IBM’s third quarter results see the company return to flat revenue growth following a strong Q2, but multicloud management holds out new promise.
Internet of Business says
IBM’s Cognitive Solutions business has seen revenue drop for the second successive quarter in the company’s latest quarterly financials.
For all Watson’s promise from a technology standpoint, IBM isn’t seeing the adoption levels it would hope for from its deep learning AI and enterprise digital assistant.
In a Q3 earnings call with analysts, the company’s management put these difficulties down to, “challenges in a few of these areas, specifically collaboration, commerce, and talent where we’re dealing with secular shifts in the market”.
However, cloud, security, and consulting continued their growth, offsetting IBM’s legacy businesses, with the performance in cloud driven by as-a-Service growth of 24 percent. Gross profit margin was flat, however.
The as-a-service model has gained a strong foothold across industry in recent years, driven by consumers not having to manage their underlying cloud infrastructures, while retaining control over operating systems, storage, and deployed applications when desired. Meanwhile, cloud providers such as IBM benefit from a more predictable and reliable income.
Commenting on the results, CFO Jim Kavanaugh said, “We continue to see strong client demand in the emerging, high-value segments of the IT industry. And our performance this quarter was driven by the offerings in hybrid cloud, in security, in digital, and in analytics and AI, a testament to our ability to deliver differentiated value to our clients through innovative technologies with the skills and expertise to implement these technologies.”
A second consecutive quarter of growth for IBM’s Technology Services and Cloud Platforms segment was led by hybrid cloud implementations. This week’s announcement of what IBM claims is the world’s first multicloud management technology aims to build on years of cloud investment at Big Blue.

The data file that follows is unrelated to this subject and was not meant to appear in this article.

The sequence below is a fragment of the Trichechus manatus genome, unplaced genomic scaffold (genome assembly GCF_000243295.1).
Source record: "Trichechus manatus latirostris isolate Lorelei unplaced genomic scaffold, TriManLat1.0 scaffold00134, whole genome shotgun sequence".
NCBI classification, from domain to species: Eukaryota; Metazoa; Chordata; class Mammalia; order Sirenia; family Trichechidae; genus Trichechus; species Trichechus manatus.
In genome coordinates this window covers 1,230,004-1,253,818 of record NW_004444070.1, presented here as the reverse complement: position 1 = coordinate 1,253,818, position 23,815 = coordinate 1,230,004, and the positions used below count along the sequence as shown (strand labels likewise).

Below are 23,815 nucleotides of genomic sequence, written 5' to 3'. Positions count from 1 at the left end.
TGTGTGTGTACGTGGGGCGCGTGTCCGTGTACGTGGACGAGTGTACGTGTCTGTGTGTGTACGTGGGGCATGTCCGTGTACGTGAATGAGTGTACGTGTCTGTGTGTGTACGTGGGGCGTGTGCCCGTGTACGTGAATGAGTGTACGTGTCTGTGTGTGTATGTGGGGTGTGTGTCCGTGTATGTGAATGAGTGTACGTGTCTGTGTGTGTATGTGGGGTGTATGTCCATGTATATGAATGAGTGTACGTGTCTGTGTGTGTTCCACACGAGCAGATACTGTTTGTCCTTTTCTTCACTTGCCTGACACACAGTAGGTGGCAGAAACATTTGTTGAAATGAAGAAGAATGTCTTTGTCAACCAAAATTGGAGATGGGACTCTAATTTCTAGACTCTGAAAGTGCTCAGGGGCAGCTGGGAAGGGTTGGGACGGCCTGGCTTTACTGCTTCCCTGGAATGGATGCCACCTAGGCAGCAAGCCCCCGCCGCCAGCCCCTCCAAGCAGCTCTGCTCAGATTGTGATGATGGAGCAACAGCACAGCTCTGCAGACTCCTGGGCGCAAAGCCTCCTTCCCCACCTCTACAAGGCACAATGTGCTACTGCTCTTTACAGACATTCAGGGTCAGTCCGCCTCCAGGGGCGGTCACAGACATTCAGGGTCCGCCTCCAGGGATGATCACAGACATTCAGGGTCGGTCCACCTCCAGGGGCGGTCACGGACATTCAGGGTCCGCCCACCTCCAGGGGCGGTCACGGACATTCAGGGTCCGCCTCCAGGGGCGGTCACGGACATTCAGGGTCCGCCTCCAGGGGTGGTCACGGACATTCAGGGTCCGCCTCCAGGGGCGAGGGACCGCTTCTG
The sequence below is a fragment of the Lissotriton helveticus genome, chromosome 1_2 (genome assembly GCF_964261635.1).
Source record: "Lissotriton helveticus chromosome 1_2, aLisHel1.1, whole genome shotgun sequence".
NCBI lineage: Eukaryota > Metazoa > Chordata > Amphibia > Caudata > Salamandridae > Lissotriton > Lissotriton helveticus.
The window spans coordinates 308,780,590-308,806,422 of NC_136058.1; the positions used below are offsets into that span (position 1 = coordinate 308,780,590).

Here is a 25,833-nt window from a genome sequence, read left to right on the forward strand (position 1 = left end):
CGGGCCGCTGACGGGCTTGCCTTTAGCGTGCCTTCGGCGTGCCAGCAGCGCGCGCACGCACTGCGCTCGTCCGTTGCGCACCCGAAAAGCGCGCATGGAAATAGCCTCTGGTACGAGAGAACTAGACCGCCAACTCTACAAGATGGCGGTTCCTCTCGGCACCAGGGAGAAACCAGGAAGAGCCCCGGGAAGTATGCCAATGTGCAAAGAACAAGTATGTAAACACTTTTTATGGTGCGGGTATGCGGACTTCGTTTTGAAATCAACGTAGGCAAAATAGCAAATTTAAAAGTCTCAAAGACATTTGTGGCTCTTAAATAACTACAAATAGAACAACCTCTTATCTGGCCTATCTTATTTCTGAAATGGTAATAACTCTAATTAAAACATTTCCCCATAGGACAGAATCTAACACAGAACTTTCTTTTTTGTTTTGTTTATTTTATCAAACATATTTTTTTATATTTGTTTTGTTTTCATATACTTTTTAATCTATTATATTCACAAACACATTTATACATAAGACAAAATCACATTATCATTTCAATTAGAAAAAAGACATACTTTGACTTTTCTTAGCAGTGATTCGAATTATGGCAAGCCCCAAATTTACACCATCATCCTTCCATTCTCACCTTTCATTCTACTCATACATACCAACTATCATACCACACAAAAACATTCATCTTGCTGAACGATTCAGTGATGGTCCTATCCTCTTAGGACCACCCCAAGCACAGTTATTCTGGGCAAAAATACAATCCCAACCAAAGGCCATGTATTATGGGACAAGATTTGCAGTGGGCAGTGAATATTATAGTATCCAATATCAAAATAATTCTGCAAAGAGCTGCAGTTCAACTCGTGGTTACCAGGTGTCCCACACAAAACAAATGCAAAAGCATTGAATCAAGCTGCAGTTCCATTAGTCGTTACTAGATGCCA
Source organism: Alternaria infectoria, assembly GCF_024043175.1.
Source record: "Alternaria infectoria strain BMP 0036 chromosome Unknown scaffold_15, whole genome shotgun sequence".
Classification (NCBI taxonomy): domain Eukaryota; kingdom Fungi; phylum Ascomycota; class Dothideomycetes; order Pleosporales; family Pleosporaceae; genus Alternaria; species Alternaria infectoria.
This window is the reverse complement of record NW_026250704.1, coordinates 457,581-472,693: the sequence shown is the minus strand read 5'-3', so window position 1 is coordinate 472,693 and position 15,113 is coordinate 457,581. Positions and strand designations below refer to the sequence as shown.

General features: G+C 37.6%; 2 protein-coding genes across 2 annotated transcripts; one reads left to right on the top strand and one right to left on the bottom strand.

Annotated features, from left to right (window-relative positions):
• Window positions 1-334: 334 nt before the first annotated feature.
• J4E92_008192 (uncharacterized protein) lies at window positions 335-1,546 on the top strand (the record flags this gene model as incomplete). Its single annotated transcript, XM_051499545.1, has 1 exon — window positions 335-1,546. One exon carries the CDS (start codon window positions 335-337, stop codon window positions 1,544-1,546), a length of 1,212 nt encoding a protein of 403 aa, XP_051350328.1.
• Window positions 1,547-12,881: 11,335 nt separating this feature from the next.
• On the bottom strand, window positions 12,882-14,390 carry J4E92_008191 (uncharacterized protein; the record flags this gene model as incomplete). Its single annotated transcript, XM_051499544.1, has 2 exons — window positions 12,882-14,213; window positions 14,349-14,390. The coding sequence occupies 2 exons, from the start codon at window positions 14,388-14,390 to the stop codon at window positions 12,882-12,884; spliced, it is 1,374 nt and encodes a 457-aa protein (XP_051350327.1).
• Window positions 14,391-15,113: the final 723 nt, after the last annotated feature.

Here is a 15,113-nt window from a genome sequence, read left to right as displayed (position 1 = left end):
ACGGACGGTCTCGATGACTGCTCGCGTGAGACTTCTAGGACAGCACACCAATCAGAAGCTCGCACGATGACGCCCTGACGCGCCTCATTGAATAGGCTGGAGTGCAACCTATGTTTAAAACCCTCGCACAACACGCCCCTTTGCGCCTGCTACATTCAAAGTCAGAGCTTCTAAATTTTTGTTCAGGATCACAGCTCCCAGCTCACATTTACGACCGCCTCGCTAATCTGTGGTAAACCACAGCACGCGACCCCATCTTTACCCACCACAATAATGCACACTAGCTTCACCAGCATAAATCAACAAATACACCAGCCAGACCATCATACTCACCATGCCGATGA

IBM’s new Multicloud Manager is designed to make it easier to manage, move, and integrate apps across different cloud computing infrastructures.
The open technology provides an operations console for companies as they increasingly incorporate public and private cloud capabilities with existing on-premise business systems.
According to a new report from IBM’s Institute for Business Value, nearly all the companies it surveyed said they are using some form of cloud computing today, with 85 percent using more than one cloud environment.
However, though the rush to cloud is undeniable, research from Ovum shows that 80 percent of sensitive data and mission-critical workloads are still running in on-premise business systems, held back by issues of performance and regulatory requirements.
Arvind Krishna, senior VP of IBM Hybrid Cloud, said:
With its open source approach to managing data and apps across multiple clouds, the IBM Multicloud Manager will position companies to scale their many cloud investments and unleash the full business value of the cloud.
“In doing so, they will move beyond the productivity economics of renting computing power, to fully leveraging the cloud to invent new business processes and enter new markets.”
IBM explained how this might work in practice: “If a car rental company uses one cloud for its AI services, another for its bookings system, and runs its financial processes on on-premise computers in offices around the world, IBM Multicloud Manager can span the company’s multiple computing infrastructures enabling customers to book a car at increased speeds using the company’s mobile app.”
Big Blue’s big picture
IBM’s differentiated value proposition is driven by technology, industry expertise, trust and security, delivered through an integrated model. This underpins its growth in offerings that address hybrid cloud, security, analytics, and AI. These will likely form the backbone of the business as the century-old Big Blue continues to reshape itself.
Though cloud adoption is rapidly increasing, many businesses still depend on on-premise systems. IBM believes that multicloud solutions offer a convenient answer to the complex infrastructure problems that having multiple workload locations creates.
Twenty percent of business workloads have moved to the cloud, with this figure expected to increase to 40 percent by 2019. Yet, this still leaves 60 to 80 percent of processes happening on-premise.
As explained by the new IBM Institute of Business Value report: “Operating in a multicloud environment is a reality for most enterprise functions today, though too often it happens in silos. Instead of ignoring or attempting to stifle organisational forays onto multiple clouds, IT needs to get better at facilitating, orchestrating and optimising enterprise multicloud footing.
“Enterprises that assemble harmonised multicloud platforms now can position themselves for greater competitive advantage and lower costs.”
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